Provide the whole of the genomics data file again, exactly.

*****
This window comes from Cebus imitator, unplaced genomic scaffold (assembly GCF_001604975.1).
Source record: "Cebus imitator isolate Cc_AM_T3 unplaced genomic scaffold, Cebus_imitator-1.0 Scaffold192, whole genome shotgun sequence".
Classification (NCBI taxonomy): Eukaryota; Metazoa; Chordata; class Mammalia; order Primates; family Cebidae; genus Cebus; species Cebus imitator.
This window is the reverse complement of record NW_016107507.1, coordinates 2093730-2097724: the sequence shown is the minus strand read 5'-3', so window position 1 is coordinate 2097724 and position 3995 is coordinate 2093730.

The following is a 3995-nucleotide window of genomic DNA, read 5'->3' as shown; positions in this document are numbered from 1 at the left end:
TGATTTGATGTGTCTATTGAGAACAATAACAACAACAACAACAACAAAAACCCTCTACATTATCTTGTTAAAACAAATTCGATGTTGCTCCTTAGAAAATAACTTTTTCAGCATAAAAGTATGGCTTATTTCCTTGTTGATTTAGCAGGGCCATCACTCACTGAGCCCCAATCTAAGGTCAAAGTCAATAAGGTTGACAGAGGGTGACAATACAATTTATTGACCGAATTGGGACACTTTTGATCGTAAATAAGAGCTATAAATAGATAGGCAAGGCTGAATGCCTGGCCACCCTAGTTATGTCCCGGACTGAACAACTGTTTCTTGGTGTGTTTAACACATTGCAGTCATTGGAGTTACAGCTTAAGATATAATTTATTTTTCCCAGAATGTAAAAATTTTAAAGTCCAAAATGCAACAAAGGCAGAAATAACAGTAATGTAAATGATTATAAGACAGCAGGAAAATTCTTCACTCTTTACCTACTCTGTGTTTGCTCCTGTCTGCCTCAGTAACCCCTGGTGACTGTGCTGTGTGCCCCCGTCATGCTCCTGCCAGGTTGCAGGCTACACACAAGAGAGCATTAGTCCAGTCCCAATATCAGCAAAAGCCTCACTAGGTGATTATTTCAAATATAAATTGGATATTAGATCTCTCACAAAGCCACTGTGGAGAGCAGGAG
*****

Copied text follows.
This window comes from Cebus imitator, unplaced genomic scaffold (assembly GCF_001604975.1).
Source record: "Cebus imitator isolate Cc_AM_T3 unplaced genomic scaffold, Cebus_imitator-1.0 Scaffold192, whole genome shotgun sequence".
Classification (NCBI taxonomy): Eukaryota; Metazoa; Chordata; class Mammalia; order Primates; family Cebidae; genus Cebus; species Cebus imitator.
This window is the reverse complement of record NW_016107507.1, coordinates 2093730-2097724: the sequence shown is the minus strand read 5'-3', so window position 1 is coordinate 2097724 and position 3995 is coordinate 2093730.

The following is a 3995-nucleotide window of genomic DNA, read 5'->3' as shown; positions in this document are numbered from 1 at the left end:
TGATTTGATGTGTCTATTGAGAACAATAACAACAACAACAACAACAAAAACCCTCTACATTATCTTGTTAAAACAAATTCGATGTTGCTCCTTAGAAAATAACTTTTTCAGCATAAAAGTATGGCTTATTTCCTTGTTGATTTAGCAGGGCCATCACTCACTGAGCCCCAATCTAAGGTCAAAGTCAATAAGGTTGACAGAGGGTGACAATACAATTTATTGACCGAATTGGGACACTTTTGATCGTAAATAAGAGCTATAAATAGATAGGCAAGGCTGAATGCCTGGCCACCCTAGTTATGTCCCGGACTGAACAACTGTTTCTTGGTGTGTTTAACACATTGCAGTCATTGGAGTTACAGCTTAAGATATAATTTATTTTTCCCAGAATGTAAAAATTTTAAAGTCCAAAATGCAACAAAGGCAGAAATAACAGTAATGTAAATGATTATAAGACAGCAGGAAAATTCTTCACTCTTTACCTACTCTGTGTTTGCTCCTGTCTGCCTCAGTAACCCCTGGTGACTGTGCTGTGTGCCCCCGTCATGCTCCTGCCAGGTTGCAGGCTACACACAAGAGAGCATTAGTCCAGTCCCAATATCAGCAAAAGCCTCACTAGGTGATTATTTCAAATATAAATTGGATATTAGATCTCTCACAAAGCCACTGTGGAGAGCAGGAG